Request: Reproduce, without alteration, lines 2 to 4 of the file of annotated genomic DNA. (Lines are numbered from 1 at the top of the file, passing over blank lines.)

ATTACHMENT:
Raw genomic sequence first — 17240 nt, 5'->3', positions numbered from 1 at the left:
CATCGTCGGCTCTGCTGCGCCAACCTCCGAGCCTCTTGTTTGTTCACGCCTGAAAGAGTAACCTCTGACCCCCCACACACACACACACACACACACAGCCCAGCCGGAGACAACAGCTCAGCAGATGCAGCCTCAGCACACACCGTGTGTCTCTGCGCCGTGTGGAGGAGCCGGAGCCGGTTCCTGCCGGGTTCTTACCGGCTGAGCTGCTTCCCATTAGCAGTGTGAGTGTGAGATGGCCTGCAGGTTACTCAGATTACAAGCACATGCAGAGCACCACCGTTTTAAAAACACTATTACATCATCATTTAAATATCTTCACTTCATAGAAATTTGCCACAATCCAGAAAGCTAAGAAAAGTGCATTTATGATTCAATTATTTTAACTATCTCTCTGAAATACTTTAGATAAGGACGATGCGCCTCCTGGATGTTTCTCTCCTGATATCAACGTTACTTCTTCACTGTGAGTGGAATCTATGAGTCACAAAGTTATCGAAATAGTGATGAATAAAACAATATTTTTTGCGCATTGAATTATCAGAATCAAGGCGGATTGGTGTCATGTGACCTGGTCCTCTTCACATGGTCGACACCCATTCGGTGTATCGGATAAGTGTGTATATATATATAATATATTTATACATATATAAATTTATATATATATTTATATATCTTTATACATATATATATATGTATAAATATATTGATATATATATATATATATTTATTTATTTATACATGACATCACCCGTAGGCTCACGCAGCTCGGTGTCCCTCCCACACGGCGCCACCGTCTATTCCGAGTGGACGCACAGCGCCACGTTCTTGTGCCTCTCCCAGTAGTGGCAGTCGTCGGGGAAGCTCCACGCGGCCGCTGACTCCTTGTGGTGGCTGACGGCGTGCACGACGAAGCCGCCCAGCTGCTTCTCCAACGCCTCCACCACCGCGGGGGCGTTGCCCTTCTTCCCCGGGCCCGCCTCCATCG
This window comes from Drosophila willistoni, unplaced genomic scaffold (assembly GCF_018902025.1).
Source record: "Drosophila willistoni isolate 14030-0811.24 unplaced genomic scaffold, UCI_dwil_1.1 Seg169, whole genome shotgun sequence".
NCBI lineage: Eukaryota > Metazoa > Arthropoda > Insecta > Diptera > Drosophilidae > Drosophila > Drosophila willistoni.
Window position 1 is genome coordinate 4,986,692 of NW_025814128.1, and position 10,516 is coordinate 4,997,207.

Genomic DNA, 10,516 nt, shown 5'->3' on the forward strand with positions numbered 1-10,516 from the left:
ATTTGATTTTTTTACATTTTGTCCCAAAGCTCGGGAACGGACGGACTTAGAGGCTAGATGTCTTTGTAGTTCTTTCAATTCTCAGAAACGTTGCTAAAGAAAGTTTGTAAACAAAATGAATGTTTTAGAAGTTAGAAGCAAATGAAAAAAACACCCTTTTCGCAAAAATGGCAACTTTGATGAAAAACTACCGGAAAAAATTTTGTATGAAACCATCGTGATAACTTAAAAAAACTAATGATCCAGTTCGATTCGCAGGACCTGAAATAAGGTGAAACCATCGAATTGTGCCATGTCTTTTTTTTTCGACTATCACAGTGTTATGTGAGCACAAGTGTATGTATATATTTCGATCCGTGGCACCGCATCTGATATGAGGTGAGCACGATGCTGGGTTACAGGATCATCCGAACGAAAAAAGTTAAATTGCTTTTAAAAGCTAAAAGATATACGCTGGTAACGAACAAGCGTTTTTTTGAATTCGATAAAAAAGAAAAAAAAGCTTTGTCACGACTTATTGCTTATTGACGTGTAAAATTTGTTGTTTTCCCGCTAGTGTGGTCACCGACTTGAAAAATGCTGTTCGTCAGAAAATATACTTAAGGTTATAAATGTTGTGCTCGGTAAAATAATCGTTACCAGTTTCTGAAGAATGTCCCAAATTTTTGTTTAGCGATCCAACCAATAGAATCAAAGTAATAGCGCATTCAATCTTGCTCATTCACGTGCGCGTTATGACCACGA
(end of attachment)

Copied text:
CATCGTCGGCTCTGCTGCGCCAACCTCCGAGCCTCTTGTTTGTTCACGCCTGAAAGAGTAACCTCTGACCCCCCACACACACACACACACACACACAGCCCAGCCGGAGACAACAGCTCAGCAGATGCAGCCTCAGCACACACCGTGTGTCTCTGCGCCGTGTGGAGGAGCCGGAGCCGGTTCCTGCCGGGTTCTTACCGGCTGAGCTGCTTCCCATTAGCAGTGTGAGTGTGAGATGGCCTGCAGGTTACTCAGATTACAAGCACATGCAGAGCACCACCGTTTTAAAAACACTATTACATCATCATTTAAATATCTTCACTTCATAGAAATTTGCCACAATCCAGAAAGCTAAGAAAAGTGCATTTATGATTCAATTATTTTAACTATCTCTCTGAAATACTTTAGATAAGGACGATGCGCCTCCTGGATGTTTCTCTCCTGATATCAACGTTACTTCTTCACTGTGAGTGGAATCTATGAGTCACAAAGTTATCGAAATAGTGATGAATAAAACAATATTTTTTGCGCATTGAATTATCAGAATCAAGGCGGATTGGTGTCATGTGACCTGGTCCTCTTCACATGGTCGACACCCATTCGGTGTATCGGATAAGTGTGTATATATATATAATATATTTATACATATATAAATTTATATATATATTTATATATCTTTATACATATATATATATGTATAAATATATTGATATATATATATATATATTTATTTATTTATACATGACATCACCCGTAGGCTCACGCAGCTCGGTGTCCCTCCCACACGGCGCCACCGTCTATTCCGAGTGGACGCACAGCGCCACGTTCTTGTGCCTCTCCCAGTAGTGGCAGTCGTCGGGGAAGCTCCACGCGGCCGCTGACTCCTTGTGGTGGCTGACGGCGTGCACGACGAAGCCGCCCAGCTGCTTCTCCAACGCCTCCACCACCGCGGGGGCGTTGCCCTTCTTCCCCGGGCCCGCCTCCATCG
This window comes from Drosophila willistoni, unplaced genomic scaffold (assembly GCF_018902025.1).
Source record: "Drosophila willistoni isolate 14030-0811.24 unplaced genomic scaffold, UCI_dwil_1.1 Seg169, whole genome shotgun sequence".